The Big Six: German Beers at Oktoberfest

01.05.2014 1 comment

At Oktoberfest in Munich there are rules. Mostly, they relate to beer. And by mostly, we mean all of them. And by all of them, we mean all 2:

1. Each beer served at Oktoberfest in Munich must go by the Reinheitsgebot, meaning each beer has a minimum of 13.5% Stammwürze (which translates to approximately 6% alcohol) and must be “pure” – containing only water, barley, hops, yeast, wheat malt and/or cane sugar.

2. All beer at the festival must be brewed within the city limits of Munich.

The “Big Six” breweries that produce Oktoberfest Beer under the criteria are:

  • Augustiner
  • Hacker-Pschor
  • Löwenbräu
  • Paulaner
  • Spaten
  • Hofbräuhaus

Let’s go through them one by one:

image courtesy of Robby Schulze’s Flickr page



The Brewery: The Augustiner brothers began brewing beer in 1328 which makes Augustiner one of the Munich’s oldest surviving breweries. Anton and Therese Wagner purchased Augustinerbrau in 1829 and their family continues to own and operate the brewery. Augustiner is renowned by locals and visitors alike for brewing Munich’s best beer. Theories on the taste range from their religious roots to the private well the brewery draws its water from.

The Flavor: full of light bready malts, caramel, light grasses and a well rounded hop profile. This beer has an amazingly crisp and clean flavor.

Hacker-Pschorr image courtesy of Bernt Rostad’s Flickr page


The Brewery: For many years Hacker and Pschorr were separately some of Munich’s most successful breweries, but in 1972 they became what you know today as Hacker-Pschorr. Today, the brand is part of Paulaner, but retains its brewing independence.

The Flavor: This beer has a little bit of everything; meaning all aspects of the flavor profile are accounted for: the beer tastes sweet, bitter, dry, malty and hoppy all at once. The sweet, lightly toasted, lightly nutty malt is offset by floral-fruity German hops. Its versatility is what sets this beer apart and gives it a distinct personality.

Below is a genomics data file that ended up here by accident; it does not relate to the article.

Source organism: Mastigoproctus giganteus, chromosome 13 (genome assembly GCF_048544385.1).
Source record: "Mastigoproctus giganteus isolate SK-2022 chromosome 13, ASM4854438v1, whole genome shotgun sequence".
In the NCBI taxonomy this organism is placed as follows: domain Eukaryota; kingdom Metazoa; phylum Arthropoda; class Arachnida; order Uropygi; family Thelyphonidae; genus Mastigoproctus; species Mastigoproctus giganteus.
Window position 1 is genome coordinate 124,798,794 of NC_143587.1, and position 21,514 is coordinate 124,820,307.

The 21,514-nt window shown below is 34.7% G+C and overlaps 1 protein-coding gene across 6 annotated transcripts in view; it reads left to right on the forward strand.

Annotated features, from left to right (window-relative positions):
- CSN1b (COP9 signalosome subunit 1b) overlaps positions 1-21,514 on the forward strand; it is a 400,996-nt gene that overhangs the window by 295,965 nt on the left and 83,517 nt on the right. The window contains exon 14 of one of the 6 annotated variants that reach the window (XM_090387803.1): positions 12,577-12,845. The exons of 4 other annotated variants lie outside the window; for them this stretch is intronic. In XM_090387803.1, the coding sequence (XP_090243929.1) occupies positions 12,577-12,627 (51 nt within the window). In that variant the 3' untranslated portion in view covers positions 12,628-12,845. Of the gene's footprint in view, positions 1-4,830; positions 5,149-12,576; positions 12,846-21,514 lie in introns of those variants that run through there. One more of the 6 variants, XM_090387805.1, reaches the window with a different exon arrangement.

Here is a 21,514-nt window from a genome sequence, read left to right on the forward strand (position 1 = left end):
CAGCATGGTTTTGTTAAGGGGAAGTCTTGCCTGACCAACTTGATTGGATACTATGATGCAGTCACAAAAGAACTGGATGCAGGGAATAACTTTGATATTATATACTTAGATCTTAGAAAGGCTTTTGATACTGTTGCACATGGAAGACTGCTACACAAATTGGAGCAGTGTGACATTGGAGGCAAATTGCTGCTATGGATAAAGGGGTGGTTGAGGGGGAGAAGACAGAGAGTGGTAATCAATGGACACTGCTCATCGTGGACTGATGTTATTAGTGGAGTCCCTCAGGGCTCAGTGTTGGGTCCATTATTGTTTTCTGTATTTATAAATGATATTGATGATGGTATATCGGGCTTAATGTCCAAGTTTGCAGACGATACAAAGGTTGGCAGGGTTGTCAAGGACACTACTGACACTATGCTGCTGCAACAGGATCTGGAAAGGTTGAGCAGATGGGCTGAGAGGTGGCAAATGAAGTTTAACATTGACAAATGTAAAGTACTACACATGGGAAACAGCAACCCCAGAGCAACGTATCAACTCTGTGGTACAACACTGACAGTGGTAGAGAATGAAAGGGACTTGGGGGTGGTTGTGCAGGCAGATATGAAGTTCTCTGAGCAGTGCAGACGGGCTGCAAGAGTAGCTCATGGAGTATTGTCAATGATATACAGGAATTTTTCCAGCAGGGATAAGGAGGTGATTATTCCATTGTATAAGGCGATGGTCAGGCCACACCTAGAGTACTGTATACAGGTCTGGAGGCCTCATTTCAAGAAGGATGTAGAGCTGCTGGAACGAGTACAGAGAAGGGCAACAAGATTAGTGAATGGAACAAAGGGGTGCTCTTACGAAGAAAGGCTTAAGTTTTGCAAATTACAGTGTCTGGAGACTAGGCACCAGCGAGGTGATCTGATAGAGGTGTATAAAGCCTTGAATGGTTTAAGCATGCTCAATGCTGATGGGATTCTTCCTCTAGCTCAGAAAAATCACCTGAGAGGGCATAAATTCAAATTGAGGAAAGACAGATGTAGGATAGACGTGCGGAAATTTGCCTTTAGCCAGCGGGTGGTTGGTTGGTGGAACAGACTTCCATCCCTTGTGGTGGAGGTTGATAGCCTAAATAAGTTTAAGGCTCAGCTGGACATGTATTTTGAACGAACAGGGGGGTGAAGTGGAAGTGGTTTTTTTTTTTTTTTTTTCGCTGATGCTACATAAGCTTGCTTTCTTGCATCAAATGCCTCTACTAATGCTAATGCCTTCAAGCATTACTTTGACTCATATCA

Lowenbrau image courtesy of James Cridland’s Flickr page


The Brewery: This beer is everywhere in Munich, in part because of its 14th century roots. Supposedly it is essentially the same beer that was served almost 700 years ago. Its name means “Lion’s Brew.”

The Flavor: Crisp and light bodied to start, this beer finishes with a prickly, spicy hop bitterness. After the hops fade, only clean, refreshing sweetness remains.

Paulaner image courtesy of Peter Baker’s Flickr page


The Brewery: In the early 19th century master brewer Franz Xavier Zacherl put Paulaner on the map by introducing steam-power into the production process and adding large storage cellars. The brewery became a publicly owned company in 1886 and today it is the largest brewery in Bavaria.

The Flavor: A typical Munich sweet lager, Paulaner is one of the best beers at Oktoberfest. This beer blends light, toasted malt with a smidgeon of spiced banana and a lemon-hop finish, successfully cleansing the palate, and opening the door for the intake of delicious foods.

Spaten image courtesy of Ethan Prater’s Flickr page


The Brewery: Spaten is associated with perhaps the most famous brewing family Munich has ever produced. Gabriel Sedlmayr and his sons Josef and Gabriel II. At the 1872 Oktoberfest, Josef introduced the first amber-colored Märzen-style beer and it became the Oktoberfest beer we know today. Gabriel II introduced a revolutionary cooling process that opened the door for the bottom-fermentation method used for Munich lagers. After World War I, the two brothers combined their brewing houses to a single Spaten brand. Since then, Spaten has gone through a few mergers and buyouts, but the taste of the brew is unchanged.

The Flavor: Crisp and bubbly, this beer demonstrates a mild biscuity malt before the graininess hits with a faintly lemon note, before a hop-filled finish. Lingering, long after the beer is finished, is a grainy and hoppy dryness that leaves you wanting more.


image courtesy of’s Flickr page


The Brewery: Augustiner has its religious roots and Hacker-Pschorr its commercial beginnings, but Hofbräu has a royal connection – notice the crown on every bottle or mug – Duke Wilhelm V founded the Hofbräuhaus and brewery in 1589. HB, as it is commonly known, brewed the world’s first “bock” in 1614 and the rest was history.

The Flavor: Starting crisp and refreshing, this beer really grows up when you taste the grain, hay, dough, and bitter noble hops that follow, but through all that it never loses its crisp fresh beginnings.

1 review

  1. Frank A Manthey MD, Jun 06, 2014 - The Big Six: German Beers at Oktoberfest

    Hofbrauhaus-Munchen & Spatenbreu Are my favorites.
    I also like Bitburger-Pils but this is not a MUNCHEN BEER.


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